One of my favorite memories of attending a Phillies game was on September 4, 1999. I was a senior in high school, and a group of us traveled down I-95 to the game. It was a Saturday night. I probably had a cross country meet that morning. This was a chance to relax.
More than 14 years on, I’ve forgotten many of the details. I just remember being so excited. School must have just started, and I was finally coming into my own senior year. Or, well, at least I thought I was. I was eager for my final year of high school. That night at the Phillies, my friends and I goofed around in a mostly-empty 700 Level. We went to a friend’s house in Oxford Circle afterward and hung in her basement. I probably stayed out too late for a cross-country runner. You know, high school stuff. It is just a fond memory.
The Phillies did not have their best day. The Reds set a still-standing National League record for most home runs in a game (9!) in a 22-3 thrashing of the Fightins. (After the first inning, the Phillies were ahead 2-0.) When the Reds’ 9-run fifth inning finally ended, the fans erupted in a standing Bronx cheer.
It didn’t matter that the Phillies were 17 games back after the game. We had a good time. We had all grown up in Philadelphia, so we were used to the Phillies stinking. The Phillies were 68-67 after that 22-3 loss. That’s not so bad!
What’s nice about baseball is it’s a picnic. The Phillies may have given up three home runs to Ryan Braun in a 10-4 loss in their home opener, but I still had a good time at the game yesterday. I tailgated with friends in the parking lot beforehand. I met my uncle, a man who’s taken me to scores of Phillies games in my life, and we sat in his season ticket seats. I listened to him wax nostalgic on Phillies teams in games past — ”Since the Vet opened, I’ve only missed about three home openers,” he bragged — and we drank beers and sighed as the Brewers scored another run. I ran into friends I hadn’t seen in forever. I updated an old boss on my life. I actually walked back to downtown up 10th Street because it was nice out, and a friend suggested we walk. Why has no one asked me to do this before? I wondered aloud.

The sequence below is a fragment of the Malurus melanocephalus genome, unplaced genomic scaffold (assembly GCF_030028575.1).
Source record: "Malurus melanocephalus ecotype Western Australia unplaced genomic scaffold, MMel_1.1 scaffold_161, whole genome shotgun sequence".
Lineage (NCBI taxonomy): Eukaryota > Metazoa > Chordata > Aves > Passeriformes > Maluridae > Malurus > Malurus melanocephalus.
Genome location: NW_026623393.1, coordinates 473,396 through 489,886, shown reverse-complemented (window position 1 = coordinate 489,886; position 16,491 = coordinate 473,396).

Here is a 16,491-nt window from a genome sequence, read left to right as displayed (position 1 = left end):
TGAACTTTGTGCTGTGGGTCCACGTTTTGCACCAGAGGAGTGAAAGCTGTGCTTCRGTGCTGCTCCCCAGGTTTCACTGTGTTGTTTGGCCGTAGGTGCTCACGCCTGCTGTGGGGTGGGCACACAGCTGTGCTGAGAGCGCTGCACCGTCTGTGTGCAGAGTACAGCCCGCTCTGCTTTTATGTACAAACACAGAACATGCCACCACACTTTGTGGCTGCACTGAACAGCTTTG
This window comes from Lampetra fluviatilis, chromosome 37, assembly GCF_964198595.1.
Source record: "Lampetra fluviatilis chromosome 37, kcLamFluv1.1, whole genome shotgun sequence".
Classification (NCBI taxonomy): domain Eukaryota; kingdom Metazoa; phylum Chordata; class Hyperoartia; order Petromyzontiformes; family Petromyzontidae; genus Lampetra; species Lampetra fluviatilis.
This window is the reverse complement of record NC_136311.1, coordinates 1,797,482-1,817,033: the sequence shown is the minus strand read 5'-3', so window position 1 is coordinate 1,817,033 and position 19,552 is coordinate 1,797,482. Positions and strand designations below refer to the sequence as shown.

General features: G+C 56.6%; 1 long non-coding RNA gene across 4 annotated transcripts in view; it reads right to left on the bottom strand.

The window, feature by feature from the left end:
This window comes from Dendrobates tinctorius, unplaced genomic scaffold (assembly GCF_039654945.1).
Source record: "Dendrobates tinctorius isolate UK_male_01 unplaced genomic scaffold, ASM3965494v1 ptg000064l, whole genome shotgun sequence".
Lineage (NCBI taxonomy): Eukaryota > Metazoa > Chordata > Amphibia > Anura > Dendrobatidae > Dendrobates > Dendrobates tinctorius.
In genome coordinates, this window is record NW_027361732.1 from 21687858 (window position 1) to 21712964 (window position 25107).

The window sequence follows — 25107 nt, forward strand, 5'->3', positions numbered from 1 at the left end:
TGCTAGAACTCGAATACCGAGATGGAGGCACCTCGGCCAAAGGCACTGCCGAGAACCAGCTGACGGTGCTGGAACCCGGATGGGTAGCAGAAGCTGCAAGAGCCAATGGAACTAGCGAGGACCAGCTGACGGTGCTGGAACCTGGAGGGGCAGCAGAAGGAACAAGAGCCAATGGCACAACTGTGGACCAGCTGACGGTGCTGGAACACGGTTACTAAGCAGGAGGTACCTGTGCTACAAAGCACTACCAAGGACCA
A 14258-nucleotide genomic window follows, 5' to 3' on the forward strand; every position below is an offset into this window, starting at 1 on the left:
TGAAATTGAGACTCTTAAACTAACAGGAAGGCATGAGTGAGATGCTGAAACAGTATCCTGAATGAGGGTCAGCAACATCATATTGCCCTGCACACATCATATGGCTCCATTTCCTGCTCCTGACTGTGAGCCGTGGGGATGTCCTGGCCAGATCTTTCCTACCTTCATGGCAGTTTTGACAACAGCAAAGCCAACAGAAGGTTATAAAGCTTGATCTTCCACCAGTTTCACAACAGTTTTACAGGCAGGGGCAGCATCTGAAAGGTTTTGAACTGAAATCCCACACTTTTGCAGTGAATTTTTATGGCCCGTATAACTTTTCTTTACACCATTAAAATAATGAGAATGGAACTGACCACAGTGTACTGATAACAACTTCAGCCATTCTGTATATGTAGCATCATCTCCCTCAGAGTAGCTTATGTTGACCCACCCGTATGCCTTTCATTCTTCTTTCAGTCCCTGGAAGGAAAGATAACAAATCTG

The Phillies lost, 10-4. Nothing especially notable happened; most of the things I did yesterday weren’t new. They were routines I’d done before and will do again. But it was just so great to do them all again. The Phillies don’t look like they’ll be very good this year. But trips to the ballpark seem like they’ll be just as good as ever.
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Minutes ago, the Philadelphia Phillies marched down 10th Street. Philly Mag’s Jack Cotter was on the scene.
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You couldn’t do this pose at the Phillies’ exhibition game late last month.
Did you enjoy an Anchor Steam at the ballpark last year? Or how about a nice 21st Amendment Hell or High Watermelon? Well, you might be out of luck this season: According to the first draft of Lee Porter’s 2014 Citizens Bank Park Brew Locator, they weren’t available at the ballpark during the exhibition game played last month.
In their place: More beers owned by Anheuser-Busch InBev, the largest brewer in the world. I hope you like Goose Island’s beers, because they’re literally all over the freaking ballpark now.
Starte of beer at Citizens Bank Park »
Out at home? CBP attendance dropped last season. Photograph: Aero-Imaging, Inc./Newscom
The first 10 years of Citizens Bank Park, I think we can all agree, have been pretty great. Five division titles. Eight winning seasons. One magical night in October 2008. Many fans will claim 11th and Pattison as hallowed ground long after global warming turns it into a beach.
But do you remember when the decision to build in South Philly seemed like not just a defeat — but a complete failure of civic imagination? In the early days of the debate on replacing Veterans Stadium, folks were hot for a Camden Yards-style retro park smack-dab in the middle of downtown. Fans whimsically debated putting a new park at the old Schmidt’s brewery, near 30th Street Station, even on the waterfront. Politicians talked more realistically about two locations: North Broad at Spring Garden, and in Chinatown at 12th and Vine.